Matt Nitzberg’s background in what he calls “the data and insight fields” has taught him many lessons about analyzing a situation. He’s logical, pragmatic and practical, with an objective eye for assessing the impact of his and others’ efforts in the new Civic Engagement program. But at 14, he engaged in his first political foray, volunteering for George McGovern, a presidential candidate he was not old enough to vote for, a candidate who lost every state but his home state, and D.C. “I grew up very aware that my parents felt strongly about social justice issues in the late 60s and 70s. They were very clear about their views, and I absorbed their message and became involved.”
It Could Happen to You, Too
He also inherited from his parents the notion of lending a helping hand to people who were in difficulty, at risk, or victims of discrimination. He believes that many American Jews (himself included), while successful in mainstream society, feel a sense of “otherness” as a result of the Jewish experience in the U.S. and in the world. For him, empathy and a desire to make the world a better place are the results of that otherness. “The most important forward-looking emotion is empathy. Sympathy is to comfort, and empathy is to improve. Both are important, but when it comes to social change and thinking beyond yourself or your own experience, there has to be a leap where you put yourself in others’ situations: ‘What if that was happening to me?’”
Matt has been inspired recently by progress that grassroots activists are making in the area of common-sense gun safety laws. He has what he calls macro concerns for threats to our society in general, but also micro concerns personally for his family and friends. He feels the urgency and sees the momentum and hopes that the tipping point of critical mass is nearing as laws are changing statehouse by statehouse. “It’s empowering to feel you can make a difference by joining in and adding momentum to the wave. When I look at what some people have lost, and what other people are willing to put on the line, taking a day to go to Columbus with a friendly group of like-minded people seems both important and easy.”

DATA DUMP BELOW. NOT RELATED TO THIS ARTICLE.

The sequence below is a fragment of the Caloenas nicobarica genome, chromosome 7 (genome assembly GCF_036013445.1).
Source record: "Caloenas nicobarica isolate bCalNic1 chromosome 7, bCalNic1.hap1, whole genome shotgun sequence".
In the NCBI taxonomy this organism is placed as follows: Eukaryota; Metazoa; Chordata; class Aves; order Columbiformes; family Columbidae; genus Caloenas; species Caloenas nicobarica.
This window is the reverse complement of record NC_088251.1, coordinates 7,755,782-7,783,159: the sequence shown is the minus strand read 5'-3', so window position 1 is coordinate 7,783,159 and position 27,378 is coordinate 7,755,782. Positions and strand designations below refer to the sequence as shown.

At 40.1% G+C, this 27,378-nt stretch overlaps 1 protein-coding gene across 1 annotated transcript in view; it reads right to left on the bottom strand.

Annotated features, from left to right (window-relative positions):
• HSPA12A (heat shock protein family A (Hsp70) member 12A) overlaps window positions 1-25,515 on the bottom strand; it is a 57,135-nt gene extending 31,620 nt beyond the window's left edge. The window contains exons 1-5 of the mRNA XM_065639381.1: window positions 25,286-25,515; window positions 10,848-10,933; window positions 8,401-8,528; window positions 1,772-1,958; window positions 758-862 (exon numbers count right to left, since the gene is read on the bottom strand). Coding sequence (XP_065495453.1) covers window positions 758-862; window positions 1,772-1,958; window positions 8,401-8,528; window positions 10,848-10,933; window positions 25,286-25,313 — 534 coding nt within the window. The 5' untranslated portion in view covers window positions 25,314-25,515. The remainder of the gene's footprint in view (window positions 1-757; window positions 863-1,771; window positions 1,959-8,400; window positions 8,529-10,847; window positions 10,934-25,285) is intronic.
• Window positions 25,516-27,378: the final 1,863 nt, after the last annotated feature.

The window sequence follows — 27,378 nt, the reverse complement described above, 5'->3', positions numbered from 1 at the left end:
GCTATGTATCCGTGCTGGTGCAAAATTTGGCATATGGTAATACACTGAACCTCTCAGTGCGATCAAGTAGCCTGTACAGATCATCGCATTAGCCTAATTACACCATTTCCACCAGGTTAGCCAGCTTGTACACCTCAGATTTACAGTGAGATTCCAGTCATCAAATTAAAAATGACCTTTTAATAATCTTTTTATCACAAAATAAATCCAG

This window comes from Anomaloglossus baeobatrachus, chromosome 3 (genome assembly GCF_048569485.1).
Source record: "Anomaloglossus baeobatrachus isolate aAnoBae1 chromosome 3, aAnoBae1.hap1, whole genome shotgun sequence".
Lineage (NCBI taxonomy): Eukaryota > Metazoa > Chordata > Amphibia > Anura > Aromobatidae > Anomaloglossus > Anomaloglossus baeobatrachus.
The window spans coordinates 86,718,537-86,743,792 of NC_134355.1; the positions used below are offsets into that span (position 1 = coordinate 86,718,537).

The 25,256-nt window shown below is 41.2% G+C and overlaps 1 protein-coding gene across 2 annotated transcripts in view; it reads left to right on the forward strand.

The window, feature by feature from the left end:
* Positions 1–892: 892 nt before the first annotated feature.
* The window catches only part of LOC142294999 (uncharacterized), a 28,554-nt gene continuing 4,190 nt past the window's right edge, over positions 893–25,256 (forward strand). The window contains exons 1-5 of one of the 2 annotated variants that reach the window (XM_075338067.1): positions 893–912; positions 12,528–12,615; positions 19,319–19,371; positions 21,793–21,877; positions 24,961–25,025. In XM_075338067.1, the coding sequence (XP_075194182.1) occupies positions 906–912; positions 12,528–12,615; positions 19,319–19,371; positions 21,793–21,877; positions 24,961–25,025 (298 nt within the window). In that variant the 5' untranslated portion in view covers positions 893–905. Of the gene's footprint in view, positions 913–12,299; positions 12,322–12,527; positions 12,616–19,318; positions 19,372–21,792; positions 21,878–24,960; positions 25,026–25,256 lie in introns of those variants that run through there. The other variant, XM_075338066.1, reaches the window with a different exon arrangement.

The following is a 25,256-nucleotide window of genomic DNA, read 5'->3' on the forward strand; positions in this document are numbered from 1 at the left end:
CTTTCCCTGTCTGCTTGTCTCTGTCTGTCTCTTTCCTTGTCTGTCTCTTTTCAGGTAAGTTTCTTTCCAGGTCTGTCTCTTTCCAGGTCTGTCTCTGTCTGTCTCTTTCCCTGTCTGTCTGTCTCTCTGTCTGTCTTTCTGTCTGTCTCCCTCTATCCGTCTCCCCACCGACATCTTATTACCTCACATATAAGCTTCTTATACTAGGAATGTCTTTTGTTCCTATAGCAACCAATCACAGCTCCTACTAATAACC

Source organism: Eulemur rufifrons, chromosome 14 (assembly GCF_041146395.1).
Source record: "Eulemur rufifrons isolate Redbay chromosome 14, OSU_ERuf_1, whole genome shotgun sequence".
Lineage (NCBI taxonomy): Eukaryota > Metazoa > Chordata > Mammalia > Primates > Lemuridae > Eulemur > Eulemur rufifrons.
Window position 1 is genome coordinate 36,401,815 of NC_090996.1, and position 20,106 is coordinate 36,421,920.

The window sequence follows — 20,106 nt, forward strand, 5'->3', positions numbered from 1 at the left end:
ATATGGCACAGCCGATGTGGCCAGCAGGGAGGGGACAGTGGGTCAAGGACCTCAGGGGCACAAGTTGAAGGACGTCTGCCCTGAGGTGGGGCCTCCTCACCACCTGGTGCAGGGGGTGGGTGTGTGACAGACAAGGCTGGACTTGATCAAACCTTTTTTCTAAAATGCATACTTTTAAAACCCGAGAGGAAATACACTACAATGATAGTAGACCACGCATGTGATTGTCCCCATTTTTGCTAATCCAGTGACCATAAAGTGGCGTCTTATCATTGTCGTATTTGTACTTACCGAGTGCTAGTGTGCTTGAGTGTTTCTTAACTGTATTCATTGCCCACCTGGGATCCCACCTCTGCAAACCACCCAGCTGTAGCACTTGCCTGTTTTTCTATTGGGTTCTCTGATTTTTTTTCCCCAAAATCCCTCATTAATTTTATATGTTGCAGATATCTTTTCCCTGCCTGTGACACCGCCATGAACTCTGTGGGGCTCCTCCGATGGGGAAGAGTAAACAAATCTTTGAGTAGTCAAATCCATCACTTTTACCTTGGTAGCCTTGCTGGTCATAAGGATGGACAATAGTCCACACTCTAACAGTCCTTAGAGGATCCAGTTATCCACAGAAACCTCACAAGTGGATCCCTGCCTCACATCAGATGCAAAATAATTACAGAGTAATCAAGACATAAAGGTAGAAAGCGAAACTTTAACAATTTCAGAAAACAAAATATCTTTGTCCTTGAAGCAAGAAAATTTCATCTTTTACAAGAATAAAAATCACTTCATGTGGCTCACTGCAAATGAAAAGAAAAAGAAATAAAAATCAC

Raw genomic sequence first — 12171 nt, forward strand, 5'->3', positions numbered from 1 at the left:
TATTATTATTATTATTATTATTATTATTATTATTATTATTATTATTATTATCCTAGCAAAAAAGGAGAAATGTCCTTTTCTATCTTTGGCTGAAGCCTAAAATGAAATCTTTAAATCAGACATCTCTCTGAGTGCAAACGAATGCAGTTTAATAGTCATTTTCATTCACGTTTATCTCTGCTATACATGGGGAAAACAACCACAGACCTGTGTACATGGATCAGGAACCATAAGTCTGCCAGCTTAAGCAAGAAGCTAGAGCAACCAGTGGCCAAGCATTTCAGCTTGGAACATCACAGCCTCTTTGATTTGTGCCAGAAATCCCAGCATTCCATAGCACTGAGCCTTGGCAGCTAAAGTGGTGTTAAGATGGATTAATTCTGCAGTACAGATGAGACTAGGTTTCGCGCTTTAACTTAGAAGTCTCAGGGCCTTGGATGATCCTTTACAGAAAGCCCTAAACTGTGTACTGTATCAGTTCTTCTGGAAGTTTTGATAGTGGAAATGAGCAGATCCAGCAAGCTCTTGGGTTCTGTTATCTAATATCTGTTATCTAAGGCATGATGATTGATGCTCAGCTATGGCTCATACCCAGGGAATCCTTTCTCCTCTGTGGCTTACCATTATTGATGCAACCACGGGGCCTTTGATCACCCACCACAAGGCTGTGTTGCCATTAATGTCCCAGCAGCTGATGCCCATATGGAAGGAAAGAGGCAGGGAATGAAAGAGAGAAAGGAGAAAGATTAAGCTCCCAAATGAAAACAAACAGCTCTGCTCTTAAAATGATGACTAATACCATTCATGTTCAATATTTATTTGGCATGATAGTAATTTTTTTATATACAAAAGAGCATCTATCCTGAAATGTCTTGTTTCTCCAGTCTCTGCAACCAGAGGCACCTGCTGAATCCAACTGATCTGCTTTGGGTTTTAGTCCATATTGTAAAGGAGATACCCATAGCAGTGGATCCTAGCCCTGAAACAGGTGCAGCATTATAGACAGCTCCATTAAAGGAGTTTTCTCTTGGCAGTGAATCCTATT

Hope on the Horizon
Matt is hopeful that with efforts like the Lobby Day, the situation is changing from the status quo where lawmakers haven’t felt the pressure to advance the common-sense gun safety laws that a majority of citizens want. “I came away feeling like this was a good step and we need to do more of it.”
He plans to focus his attention on upcoming national, state, and local elections. “Something can always be done. Politicians can change their votes, and we can also change the politicians.” Matt believes in the power of the wave and in being part of it, and perhaps now the time has come.